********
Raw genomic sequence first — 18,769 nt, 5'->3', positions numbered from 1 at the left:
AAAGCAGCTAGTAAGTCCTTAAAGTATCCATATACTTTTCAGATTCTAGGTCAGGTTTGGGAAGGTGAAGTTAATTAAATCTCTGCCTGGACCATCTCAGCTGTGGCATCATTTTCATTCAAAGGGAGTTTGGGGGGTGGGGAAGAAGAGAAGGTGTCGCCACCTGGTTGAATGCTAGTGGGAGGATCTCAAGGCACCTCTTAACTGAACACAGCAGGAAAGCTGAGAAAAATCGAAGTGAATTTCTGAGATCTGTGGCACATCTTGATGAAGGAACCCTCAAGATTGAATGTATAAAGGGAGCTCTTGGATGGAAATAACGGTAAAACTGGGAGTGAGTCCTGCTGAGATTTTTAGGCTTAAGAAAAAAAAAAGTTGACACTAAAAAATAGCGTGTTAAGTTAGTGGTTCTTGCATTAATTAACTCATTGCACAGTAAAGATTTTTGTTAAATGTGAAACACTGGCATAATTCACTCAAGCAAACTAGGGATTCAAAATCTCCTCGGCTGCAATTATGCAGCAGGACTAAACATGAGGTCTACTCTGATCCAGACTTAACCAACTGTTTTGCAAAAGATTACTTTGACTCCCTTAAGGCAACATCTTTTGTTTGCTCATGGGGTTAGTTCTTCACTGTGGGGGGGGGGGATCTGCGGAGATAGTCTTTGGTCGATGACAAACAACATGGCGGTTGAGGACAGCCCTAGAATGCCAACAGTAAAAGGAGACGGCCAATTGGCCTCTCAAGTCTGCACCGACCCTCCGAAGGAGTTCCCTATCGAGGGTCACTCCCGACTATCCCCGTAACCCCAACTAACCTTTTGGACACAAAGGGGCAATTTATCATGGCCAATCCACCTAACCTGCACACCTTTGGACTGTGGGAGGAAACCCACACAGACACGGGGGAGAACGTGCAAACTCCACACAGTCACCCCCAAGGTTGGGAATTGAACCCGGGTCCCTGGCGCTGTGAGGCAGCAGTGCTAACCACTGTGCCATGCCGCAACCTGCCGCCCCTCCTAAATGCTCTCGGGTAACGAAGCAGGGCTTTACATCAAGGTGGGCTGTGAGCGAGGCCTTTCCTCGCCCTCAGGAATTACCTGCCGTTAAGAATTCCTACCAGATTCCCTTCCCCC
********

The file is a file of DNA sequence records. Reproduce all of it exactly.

Raw genomic sequence first — 18,769 nt, 5'->3', positions numbered from 1 at the left:
AAAGCAGCTAGTAAGTCCTTAAAGTATCCATATACTTTTCAGATTCTAGGTCAGGTTTGGGAAGGTGAAGTTAATTAAATCTCTGCCTGGACCATCTCAGCTGTGGCATCATTTTCATTCAAAGGGAGTTTGGGGGGTGGGGAAGAAGAGAAGGTGTCGCCACCTGGTTGAATGCTAGTGGGAGGATCTCAAGGCACCTCTTAACTGAACACAGCAGGAAAGCTGAGAAAAATCGAAGTGAATTTCTGAGATCTGTGGCACATCTTGATGAAGGAACCCTCAAGATTGAATGTATAAAGGGAGCTCTTGGATGGAAATAACGGTAAAACTGGGAGTGAGTCCTGCTGAGATTTTTAGGCTTAAGAAAAAAAAAAGTTGACACTAAAAAATAGCGTGTTAAGTTAGTGGTTCTTGCATTAATTAACTCATTGCACAGTAAAGATTTTTGTTAAATGTGAAACACTGGCATAATTCACTCAAGCAAACTAGGGATTCAAAATCTCCTCGGCTGCAATTATGCAGCAGGACTAAACATGAGGTCTACTCTGATCCAGACTTAACCAACTGTTTTGCAAAAGATTACTTTGACTCCCTTAAGGCAACATCTTTTGTTTGCTCATGGGGTTAGTTCTTCACTGTGGGGGGGGGGGATCTGCGGAGATAGTCTTTGGTCGATGACAAACAACATGGCGGTTGAGGACAGCCCTAGAATGCCAACAGTAAAAGGAGACGGCCAATTGGCCTCTCAAGTCTGCACCGACCCTCCGAAGGAGTTCCCTATCGAGGGTCACTCCCGACTATCCCCGTAACCCCAACTAACCTTTTGGACACAAAGGGGCAATTTATCATGGCCAATCCACCTAACCTGCACACCTTTGGACTGTGGGAGGAAACCCACACAGACACGGGGGAGAACGTGCAAACTCCACACAGTCACCCCCAAGGTTGGGAATTGAACCCGGGTCCCTGGCGCTGTGAGGCAGCAGTGCTAACCACTGTGCCATGCCGCAACCTGCCGCCCCTCCTAAATGCTCTCGGGTAACGAAGCAGGGCTTTACATCAAGGTGGGCTGTGAGCGAGGCCTTTCCTCGCCCTCAGGAATTACCTGCCGTTAAGAATTCCTACCAGATTCCCTTCCCCC